Thursday, June 23, 2011

Week two - India

Monday we got up early to catch our flight to the southern part of India and one of the two things I was most looking forward to on this vacation - the house boat cruise down the back waters. At the Bangalore Airport I discovered to my shock and horror that my money belt was missing from my purse. I wasn't worried about the extra $46 in there, but it was where I kept my passport. After dumping everything put of my purse and frantically routing through my luggage, I still couldn't find it. I was still able to board the flight, but I knew I was in a world of new obstacles.

After landing in Cochin and checking into the hotel, Steve jumped on the computer to find out what I needed to do to get a new passport and visa.

Step one. File a police report. Knowing that my afternoon was shot-Steve and his family took the scheduled tour of the harbor and was some ethnic dancing while I got schooled in Indian bureaucracy.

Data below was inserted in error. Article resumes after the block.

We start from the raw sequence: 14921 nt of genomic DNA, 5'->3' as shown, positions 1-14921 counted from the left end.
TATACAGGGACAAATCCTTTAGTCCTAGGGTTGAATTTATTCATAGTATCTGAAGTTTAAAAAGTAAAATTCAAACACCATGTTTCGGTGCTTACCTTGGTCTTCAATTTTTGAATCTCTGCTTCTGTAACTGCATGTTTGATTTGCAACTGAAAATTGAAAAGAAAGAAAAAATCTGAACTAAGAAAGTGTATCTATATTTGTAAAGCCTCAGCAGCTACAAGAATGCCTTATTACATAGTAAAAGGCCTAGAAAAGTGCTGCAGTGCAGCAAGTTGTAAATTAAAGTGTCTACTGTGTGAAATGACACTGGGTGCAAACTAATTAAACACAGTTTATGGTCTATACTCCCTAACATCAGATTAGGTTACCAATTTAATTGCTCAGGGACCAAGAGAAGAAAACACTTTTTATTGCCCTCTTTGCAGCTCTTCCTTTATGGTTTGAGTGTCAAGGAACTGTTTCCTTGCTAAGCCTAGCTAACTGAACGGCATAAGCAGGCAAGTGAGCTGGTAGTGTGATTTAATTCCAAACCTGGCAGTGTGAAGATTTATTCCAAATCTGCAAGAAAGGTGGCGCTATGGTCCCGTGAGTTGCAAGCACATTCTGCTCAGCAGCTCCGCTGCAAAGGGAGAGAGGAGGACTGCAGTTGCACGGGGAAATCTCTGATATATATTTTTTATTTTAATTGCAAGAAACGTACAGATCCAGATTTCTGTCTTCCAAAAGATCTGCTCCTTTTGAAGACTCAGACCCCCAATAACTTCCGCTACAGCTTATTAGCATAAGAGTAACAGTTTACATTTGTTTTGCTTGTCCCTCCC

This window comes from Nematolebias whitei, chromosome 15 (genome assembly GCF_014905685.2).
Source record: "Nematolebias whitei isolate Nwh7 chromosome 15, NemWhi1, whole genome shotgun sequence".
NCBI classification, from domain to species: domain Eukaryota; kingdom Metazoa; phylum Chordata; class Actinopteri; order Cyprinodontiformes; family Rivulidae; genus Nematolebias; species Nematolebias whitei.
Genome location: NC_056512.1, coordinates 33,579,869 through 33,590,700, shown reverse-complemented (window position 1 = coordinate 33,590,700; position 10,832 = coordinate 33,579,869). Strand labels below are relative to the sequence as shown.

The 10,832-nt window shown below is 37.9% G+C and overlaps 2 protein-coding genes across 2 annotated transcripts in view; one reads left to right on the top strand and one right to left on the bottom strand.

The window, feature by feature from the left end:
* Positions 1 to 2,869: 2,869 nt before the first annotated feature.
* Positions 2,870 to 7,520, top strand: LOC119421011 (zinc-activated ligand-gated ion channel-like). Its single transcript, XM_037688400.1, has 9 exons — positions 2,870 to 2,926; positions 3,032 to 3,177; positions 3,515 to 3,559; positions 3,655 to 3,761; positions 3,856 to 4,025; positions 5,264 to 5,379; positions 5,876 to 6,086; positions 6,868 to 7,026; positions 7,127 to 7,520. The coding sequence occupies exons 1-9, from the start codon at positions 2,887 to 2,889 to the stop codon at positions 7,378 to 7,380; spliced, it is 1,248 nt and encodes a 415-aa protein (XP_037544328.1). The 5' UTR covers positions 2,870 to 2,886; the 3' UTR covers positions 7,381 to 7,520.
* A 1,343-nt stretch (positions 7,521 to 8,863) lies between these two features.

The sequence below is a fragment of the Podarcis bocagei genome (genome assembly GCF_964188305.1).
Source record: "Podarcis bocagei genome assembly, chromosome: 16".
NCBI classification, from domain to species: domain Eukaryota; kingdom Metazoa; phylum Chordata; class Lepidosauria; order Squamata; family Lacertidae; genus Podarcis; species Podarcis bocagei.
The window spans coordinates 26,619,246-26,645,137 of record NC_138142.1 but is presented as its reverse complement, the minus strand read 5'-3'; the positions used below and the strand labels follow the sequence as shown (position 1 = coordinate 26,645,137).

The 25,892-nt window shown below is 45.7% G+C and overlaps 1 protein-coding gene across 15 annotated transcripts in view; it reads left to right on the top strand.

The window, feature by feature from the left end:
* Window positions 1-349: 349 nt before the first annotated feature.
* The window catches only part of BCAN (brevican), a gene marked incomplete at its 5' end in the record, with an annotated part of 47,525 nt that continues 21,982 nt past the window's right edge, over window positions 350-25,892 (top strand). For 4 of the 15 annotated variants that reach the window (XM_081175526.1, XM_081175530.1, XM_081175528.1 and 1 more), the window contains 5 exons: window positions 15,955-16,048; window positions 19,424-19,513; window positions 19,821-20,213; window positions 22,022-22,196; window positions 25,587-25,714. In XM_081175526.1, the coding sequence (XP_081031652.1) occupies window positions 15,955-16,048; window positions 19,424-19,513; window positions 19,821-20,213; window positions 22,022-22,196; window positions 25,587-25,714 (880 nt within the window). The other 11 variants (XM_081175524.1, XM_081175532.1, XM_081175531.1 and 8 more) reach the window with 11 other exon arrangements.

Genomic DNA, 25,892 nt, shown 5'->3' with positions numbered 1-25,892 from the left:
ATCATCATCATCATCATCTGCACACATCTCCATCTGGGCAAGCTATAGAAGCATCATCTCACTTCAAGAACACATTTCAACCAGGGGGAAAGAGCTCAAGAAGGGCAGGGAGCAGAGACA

A representative from the tour company accompanied me which proved to be a big help. The police station was out of a bad movie. I didn't see a single computer, the walls were dirty, bugs crawling everywhere and no a/c. Within moments I was drenched in sweat. There was approximately 15 officers in a four room building and it appeared that no real work seemed to ever get done besides sweating and talking. A few carried guns, but with no technology to be seen I can't imagine difficult crimes are ever solved there.

After listening to my guide share what happened to me, they gave me a sheet of paper to write my statement. According to the US Embassy I only needed a statement from the police that I had reported the missing passport. Because I actually lost the passport somewhere else, the police thought I was an idiot when I told them I couldn't find my passport after landing in Cochin. I couldn't tell them I lost it before my arrival, or they would not have helped me.

What I thought was a relatively minor procedure (a police letter), turned into a mini-drama. The police informed me that because I has listed the passport as lost I needed to take out an advertisement in the local newspaper to see if anyone would return it before they would give my any documents.

They also said it would take until the 23rd. Three days I was expected to wait and to make matters worse we were only spending one night in Cochin. I left the office drenched and dejected.